Young folks often see themselves as invincible.  When thinking of health insurance, our minds often drift toward older people.  Young people don’t need health insurance, right?  Wrong.  The fact of the matter is that people of every age can get sick or injured, and healthcare is expensive for anyone who doesn’t have insurance.  According to the Commonwealth Fund, nearly one in five young adults doesn’t have health insurance – we need to change this reality and make sure everyone gets covered.

Open Enrollment, which is from November 15, 2014 through February 12, 2015 this year, is the period of time in which folks are able to sign up for health insurance or change their current plans.  If someone misses Open Enrollment, they may end up being charged a penalty for not having health insurance – or worse, they may have to wait until next year to sign up.  Health Insurance Marketplaces are places in which folks go to find information about health insurance, as well as to compare and buy plans.  The marketplaces can be accessed online at Healthcare.gov, in person at a location near you, or over the phone.  Connecticut’s online marketplace can be found at accesshealthCT.com.

Options for health insurance coverage depend on several factors, such as your age, state, and income level.  One option that is convenient for many young folks is to stay on your parent’s plan until you are 26 years of age.  Another option is Medicaid coverage, depending on what your income level is and what state you reside in – former foster youth are granted Medicaid coverage until they are 26 years old.  Some employers provide health insurance to their employees, and Eastern and other universities provide health insurance for students as well.  Finally, you can purchase your own insurance plan at Healthcare.gov.

One of the negative aspects of health insurance is how costly it can be.  Thankfully, folks who don’t think they can afford coverage can fill out applications on their state’s Health Insurance Marketplace website to find out if they are eligible for low-cost coverage.

January 29th was National Youth Enrollment Day, which is sponsored by Young Invincibles (YI).  YI is a national, non-partisan organization that aims to amplify the voices of young adults ages 18 to 34.  The organization seeks to expand economic opportunities for young folks by improving their health care access, college access, and job opportunities.  On National Youth Enrollment Day, events were hosted all across the country to help young people get the information they need to get covered.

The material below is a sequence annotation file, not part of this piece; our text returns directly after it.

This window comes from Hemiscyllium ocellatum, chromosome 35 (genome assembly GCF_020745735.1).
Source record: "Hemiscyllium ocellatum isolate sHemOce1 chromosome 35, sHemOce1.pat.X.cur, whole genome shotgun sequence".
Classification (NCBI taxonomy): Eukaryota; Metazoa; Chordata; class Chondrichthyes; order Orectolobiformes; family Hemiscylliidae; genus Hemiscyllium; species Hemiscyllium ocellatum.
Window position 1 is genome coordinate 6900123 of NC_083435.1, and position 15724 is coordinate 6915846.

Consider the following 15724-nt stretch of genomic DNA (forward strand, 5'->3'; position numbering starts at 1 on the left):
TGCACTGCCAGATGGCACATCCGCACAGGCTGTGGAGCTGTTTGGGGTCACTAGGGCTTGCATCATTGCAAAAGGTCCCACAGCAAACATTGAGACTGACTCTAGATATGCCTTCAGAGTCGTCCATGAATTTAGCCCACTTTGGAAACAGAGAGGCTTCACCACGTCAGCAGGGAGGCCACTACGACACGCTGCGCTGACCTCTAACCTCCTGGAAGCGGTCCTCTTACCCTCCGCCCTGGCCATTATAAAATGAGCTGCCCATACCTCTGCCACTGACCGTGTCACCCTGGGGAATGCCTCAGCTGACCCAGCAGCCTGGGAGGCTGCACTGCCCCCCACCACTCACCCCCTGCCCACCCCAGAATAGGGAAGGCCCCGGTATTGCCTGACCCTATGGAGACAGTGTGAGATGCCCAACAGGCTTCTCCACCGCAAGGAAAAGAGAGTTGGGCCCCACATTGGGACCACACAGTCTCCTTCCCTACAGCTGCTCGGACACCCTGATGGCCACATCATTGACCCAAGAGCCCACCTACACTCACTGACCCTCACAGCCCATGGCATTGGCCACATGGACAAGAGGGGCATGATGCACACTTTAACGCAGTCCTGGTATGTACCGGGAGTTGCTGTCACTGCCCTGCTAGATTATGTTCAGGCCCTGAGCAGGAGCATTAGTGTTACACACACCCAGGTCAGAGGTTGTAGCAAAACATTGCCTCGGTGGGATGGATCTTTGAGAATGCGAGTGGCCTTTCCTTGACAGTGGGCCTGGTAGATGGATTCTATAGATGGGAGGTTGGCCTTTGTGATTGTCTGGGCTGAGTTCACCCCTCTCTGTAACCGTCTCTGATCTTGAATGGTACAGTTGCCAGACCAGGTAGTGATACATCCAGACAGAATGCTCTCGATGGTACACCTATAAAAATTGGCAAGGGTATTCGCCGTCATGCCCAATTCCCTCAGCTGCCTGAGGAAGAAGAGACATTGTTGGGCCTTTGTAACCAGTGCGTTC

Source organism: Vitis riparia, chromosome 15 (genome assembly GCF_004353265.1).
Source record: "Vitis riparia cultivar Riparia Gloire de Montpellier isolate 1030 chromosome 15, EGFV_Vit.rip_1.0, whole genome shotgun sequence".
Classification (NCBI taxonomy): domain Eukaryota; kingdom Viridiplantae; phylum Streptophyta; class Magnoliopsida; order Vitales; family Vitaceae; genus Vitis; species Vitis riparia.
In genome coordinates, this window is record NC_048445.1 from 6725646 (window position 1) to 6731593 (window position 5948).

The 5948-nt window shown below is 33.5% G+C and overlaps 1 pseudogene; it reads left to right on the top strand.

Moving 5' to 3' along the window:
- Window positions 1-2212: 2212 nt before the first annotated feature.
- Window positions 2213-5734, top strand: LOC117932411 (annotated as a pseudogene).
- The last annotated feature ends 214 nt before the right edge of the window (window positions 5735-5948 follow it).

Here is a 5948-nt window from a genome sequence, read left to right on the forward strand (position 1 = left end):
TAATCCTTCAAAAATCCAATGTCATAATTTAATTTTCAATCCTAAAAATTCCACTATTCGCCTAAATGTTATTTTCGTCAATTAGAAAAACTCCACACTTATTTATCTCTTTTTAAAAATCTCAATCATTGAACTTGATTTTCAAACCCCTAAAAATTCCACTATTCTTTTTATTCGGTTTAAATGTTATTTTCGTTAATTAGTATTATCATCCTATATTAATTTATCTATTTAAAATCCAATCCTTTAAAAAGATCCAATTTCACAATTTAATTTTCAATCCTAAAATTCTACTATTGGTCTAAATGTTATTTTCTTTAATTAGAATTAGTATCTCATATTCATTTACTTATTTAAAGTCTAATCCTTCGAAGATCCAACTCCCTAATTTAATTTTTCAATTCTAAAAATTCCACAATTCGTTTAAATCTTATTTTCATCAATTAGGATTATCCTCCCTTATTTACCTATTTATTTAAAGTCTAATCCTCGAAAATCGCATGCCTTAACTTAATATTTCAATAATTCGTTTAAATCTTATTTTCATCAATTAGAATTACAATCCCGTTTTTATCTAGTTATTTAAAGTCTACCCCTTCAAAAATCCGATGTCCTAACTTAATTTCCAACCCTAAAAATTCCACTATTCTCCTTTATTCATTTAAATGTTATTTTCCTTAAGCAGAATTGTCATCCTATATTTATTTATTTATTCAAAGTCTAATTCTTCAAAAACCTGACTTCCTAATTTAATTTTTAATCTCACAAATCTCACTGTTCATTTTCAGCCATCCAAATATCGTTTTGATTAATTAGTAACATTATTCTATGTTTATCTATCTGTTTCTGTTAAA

There are still a few more days to sign up for health insurance before the February 12th deadline.  To learn more about the importance of health insurance for young adults, Young Invincibles’ “Healthy Young America Playbook” can be accessed online at this link: http://bit.ly/1t9EhAF.  All of the above information was compiled from the Playbook.

Intramural Sports at Eastern

(From The Campus Lantern – January 22, 2015) 

Eastern is offering many intramural opportunities for students in the Spring 2015 semester. Intramural sports are designed to provide fitness opportunities and foster healthy competition amongst participants.

All Eastern students may participate in intramurals. Students from other colleges and universities and non-students are not permitted to participate. Although the primary purpose of the program is to serve the student population, faculty and staff may participate. All participants must bring their valid Eastern ID to each intramural event.

All of the intramural programs are coordinated through the intramural website, http://www.imleagues.com/EasternCT. All participants must create an account on IMLeagues.com. A team can be organized by a captain or students can join a friend’s team. Students can also sign up as a free agent and be placed with a team.  Sign-up instructions can be found on the website.

Spring 2015 intramural leagues include men’s and women’s basketball, co-ed outdoor soccer, co-ed floor hockey, softball, co-ed volleyball, and additional mini leagues and tournaments.  Each league will have a regular season followed by a playoff tournament.  All information, including dates, times, league descriptions, can be found on the IMLeagues website. The first sport is basketball – men’s NBA division, men’s ABA division, and women’s WNBA division.  Registration is now open.     

All Eastern rules, regulations, and policies must be followed while participating in campus recreation and intramural events.  The Intramural Coordinator and the Athletics administration have full discretion to determine appropriate sanctions against individual participants, teams, and spectators that are in violation of any University or intramural policies.  The IM / Rec Handbook has all intramural rules and regulations and can be found online at http://www.easternct.edu/athletics/intramurals/handbook.htm.

Anyone who is interested in playing an intramural sport is encouraged to visit the IMLeagues website or reach out to Coach Wilde, Coordinator of Intramurals and Recreation.